There are two types of expenditures – money spent on the delivery of goods and services and the transfer of funds to other levels of government. Government expenditure can be both, planned, as well as non-planned. Planned capital expenditure is like government expenditure on social sectors and planned non-capital expenditure means normal government expenses. The latter means sudden expenses on, say, durable disaster management and mounts to government expenses on government officials, including VIPs.
Taxation takes many forms (direct and indirect), including taxation of personal and corporate income, so-called value added taxation and the collection of royalties or taxes on specific sets of goods. Government revenue is categorised into revenue receipts – like tax revenue and non-tax revenue – and capital receipts (say, through borrowing). Through borrowing, a government means to provide a great deal of goods and services to its people, while not having the immediate tax revenue to fund that expenditure. This is done primarily by issuing securities, such as Treasury Bills or Treasury Bonds. All levels of government borrow money at some point or the other. Fiscal Policy has two main tools – the changing of tax rates, and changing of government expenditure. The government has been focusing on both of these to provide a boost to the economy.
Existing Measures – As we know, the on-going global recession has also hit India. According to the International Monetary Fund (IMF) and World
Bank, apart from many Central and Eastern European economies, a large number of developing countries across the five continents are facing a financial meltdown. This would seriously affect the rate of economic growth and the related equity issues, especially poverty levels. It is estimated that an additional 90 million people’s income may fall below the poverty line in most of these countries.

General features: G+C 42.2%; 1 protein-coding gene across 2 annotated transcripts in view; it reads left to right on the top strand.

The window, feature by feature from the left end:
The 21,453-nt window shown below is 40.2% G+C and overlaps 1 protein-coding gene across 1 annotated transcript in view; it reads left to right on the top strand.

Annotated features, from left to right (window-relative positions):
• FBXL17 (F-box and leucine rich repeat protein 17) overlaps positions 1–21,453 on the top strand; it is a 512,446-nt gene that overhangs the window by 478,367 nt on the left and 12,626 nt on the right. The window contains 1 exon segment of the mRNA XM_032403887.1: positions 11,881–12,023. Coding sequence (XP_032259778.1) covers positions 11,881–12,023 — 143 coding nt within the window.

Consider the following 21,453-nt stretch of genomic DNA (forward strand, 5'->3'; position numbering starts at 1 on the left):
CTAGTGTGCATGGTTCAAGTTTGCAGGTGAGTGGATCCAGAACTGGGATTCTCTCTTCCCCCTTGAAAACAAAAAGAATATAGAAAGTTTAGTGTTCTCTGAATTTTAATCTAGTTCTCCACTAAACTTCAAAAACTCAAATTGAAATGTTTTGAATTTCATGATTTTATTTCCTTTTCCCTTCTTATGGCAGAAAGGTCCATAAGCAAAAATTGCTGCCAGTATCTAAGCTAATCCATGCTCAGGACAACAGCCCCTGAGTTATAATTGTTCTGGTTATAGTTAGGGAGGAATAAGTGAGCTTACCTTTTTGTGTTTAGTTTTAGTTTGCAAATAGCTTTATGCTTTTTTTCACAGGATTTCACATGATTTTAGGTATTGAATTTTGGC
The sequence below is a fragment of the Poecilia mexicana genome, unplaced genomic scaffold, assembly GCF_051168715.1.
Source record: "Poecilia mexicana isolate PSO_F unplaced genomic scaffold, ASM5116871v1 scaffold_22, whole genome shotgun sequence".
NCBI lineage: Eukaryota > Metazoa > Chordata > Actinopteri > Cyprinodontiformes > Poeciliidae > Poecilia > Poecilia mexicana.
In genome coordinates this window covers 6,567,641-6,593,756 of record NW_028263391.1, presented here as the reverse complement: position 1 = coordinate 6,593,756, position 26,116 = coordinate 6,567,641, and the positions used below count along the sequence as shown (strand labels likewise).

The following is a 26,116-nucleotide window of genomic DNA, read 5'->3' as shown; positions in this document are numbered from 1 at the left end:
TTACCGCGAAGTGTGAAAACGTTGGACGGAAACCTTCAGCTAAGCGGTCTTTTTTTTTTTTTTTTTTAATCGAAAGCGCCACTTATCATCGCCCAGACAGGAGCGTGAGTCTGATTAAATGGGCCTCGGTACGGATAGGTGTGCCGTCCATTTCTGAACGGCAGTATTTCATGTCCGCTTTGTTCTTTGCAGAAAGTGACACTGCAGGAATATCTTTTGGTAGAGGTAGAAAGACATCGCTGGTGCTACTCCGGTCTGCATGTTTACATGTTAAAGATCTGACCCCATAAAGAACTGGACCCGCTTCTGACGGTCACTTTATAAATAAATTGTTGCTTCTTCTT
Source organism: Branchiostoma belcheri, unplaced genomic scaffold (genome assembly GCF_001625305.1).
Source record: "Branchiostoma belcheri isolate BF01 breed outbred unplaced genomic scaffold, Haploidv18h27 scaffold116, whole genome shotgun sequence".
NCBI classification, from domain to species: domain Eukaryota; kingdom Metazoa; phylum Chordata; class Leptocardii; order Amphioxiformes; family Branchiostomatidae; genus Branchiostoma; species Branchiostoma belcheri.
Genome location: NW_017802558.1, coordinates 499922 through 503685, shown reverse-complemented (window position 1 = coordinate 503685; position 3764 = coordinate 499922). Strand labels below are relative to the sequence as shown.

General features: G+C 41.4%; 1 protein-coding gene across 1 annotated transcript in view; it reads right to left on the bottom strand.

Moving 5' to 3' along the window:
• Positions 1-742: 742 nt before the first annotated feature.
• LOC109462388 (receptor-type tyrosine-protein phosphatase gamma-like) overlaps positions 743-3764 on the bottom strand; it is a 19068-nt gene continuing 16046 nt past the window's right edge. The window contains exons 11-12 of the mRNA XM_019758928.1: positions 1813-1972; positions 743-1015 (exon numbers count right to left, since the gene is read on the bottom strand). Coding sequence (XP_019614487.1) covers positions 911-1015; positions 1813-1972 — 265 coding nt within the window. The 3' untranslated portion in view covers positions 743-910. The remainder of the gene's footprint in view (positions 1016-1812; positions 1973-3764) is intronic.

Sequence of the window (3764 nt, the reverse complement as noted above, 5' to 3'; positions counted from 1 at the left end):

Another problem is that capitalism rules the world but is surviving only because of huge stimulus packages. India
is fortunate in the sense that both the public and private sectors are active, and both are equally aware of the crisis. They are, in fact, going hand in hand to get the country out of this crisis. Let us briefly see what the public sector is doing in terms of Fiscal and Monetary Policies in this context:
Looking at the global financial and economic conditions, the RBI
has taken many measures since mid-September 2008, to augment domestic liquidity and to ensure that credit continues to flow to productive sectors of the economy. Since then, the RBI has reduced the Cash Reserve Ratio (CRR) from 9.0 per cent to 5.0 per cent and the Statutory Liquidity Ratio (SLR) from 25.0 per cent to 24.0 per cent.
The various fiscal stimulus packages as announced by the government during the last few months or so, have raised the market borrowing programme of the government for the year 2008-09. In terms of the amendment to the memorandum of understanding on ‘Market Stabilisation Scheme’ (MSS) on February 26, 2009, an amount of Rs 45,000 crore was transferred from the MSS cash account to the normal cash account of the Government of India by March 31, 2009. An equivalent amount of government securities issued under the MSS would also form part of the normal market borrowing of the government. This arrangement has surely given a boost to the market.
Furthermore, the RBI has conducted purchase of government securities under its open market operations. The Government has given liquidity support to the housing sector and particularly to Housing Finance Companies (HFC), which have been adversely affected by the recent financial market developments. The government is also helping the overseas financial companies in many ways for financing imports to India. Attempts are being made to ensure adequate liquidity in order to maintain the flow of credit for all productive purposes in the housing, export and small and medium industry sectors.